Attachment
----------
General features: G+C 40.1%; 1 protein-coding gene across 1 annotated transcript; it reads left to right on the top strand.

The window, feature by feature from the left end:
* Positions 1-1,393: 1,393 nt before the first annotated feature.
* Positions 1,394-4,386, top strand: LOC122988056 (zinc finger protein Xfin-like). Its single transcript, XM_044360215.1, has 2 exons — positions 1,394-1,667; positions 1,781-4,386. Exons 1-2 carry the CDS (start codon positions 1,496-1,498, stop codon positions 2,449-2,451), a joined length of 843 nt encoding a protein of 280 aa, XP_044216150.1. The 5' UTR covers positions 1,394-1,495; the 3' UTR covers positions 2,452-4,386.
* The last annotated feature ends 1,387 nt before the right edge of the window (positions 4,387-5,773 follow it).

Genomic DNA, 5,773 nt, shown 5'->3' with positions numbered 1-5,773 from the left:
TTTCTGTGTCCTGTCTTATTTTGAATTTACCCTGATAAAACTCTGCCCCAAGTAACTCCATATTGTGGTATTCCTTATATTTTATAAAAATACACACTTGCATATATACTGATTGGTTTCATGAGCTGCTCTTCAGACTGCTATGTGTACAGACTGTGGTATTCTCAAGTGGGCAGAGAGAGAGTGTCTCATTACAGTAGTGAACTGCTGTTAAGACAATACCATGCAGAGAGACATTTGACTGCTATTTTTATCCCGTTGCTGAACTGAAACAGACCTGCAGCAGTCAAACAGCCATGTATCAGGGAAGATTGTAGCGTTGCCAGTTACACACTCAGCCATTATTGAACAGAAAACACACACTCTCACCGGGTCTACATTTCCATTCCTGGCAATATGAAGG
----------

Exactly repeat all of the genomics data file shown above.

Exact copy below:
General features: G+C 40.1%; 1 protein-coding gene across 1 annotated transcript; it reads left to right on the top strand.

The window, feature by feature from the left end:
* Positions 1-1,393: 1,393 nt before the first annotated feature.
* Positions 1,394-4,386, top strand: LOC122988056 (zinc finger protein Xfin-like). Its single transcript, XM_044360215.1, has 2 exons — positions 1,394-1,667; positions 1,781-4,386. Exons 1-2 carry the CDS (start codon positions 1,496-1,498, stop codon positions 2,449-2,451), a joined length of 843 nt encoding a protein of 280 aa, XP_044216150.1. The 5' UTR covers positions 1,394-1,495; the 3' UTR covers positions 2,452-4,386.
* The last annotated feature ends 1,387 nt before the right edge of the window (positions 4,387-5,773 follow it).

Genomic DNA, 5,773 nt, shown 5'->3' with positions numbered 1-5,773 from the left:
TTTCTGTGTCCTGTCTTATTTTGAATTTACCCTGATAAAACTCTGCCCCAAGTAACTCCATATTGTGGTATTCCTTATATTTTATAAAAATACACACTTGCATATATACTGATTGGTTTCATGAGCTGCTCTTCAGACTGCTATGTGTACAGACTGTGGTATTCTCAAGTGGGCAGAGAGAGAGTGTCTCATTACAGTAGTGAACTGCTGTTAAGACAATACCATGCAGAGAGACATTTGACTGCTATTTTTATCCCGTTGCTGAACTGAAACAGACCTGCAGCAGTCAAACAGCCATGTATCAGGGAAGATTGTAGCGTTGCCAGTTACACACTCAGCCATTATTGAACAGAAAACACACACTCTCACCGGGTCTACATTTCCATTCCTGGCAATATGAAGG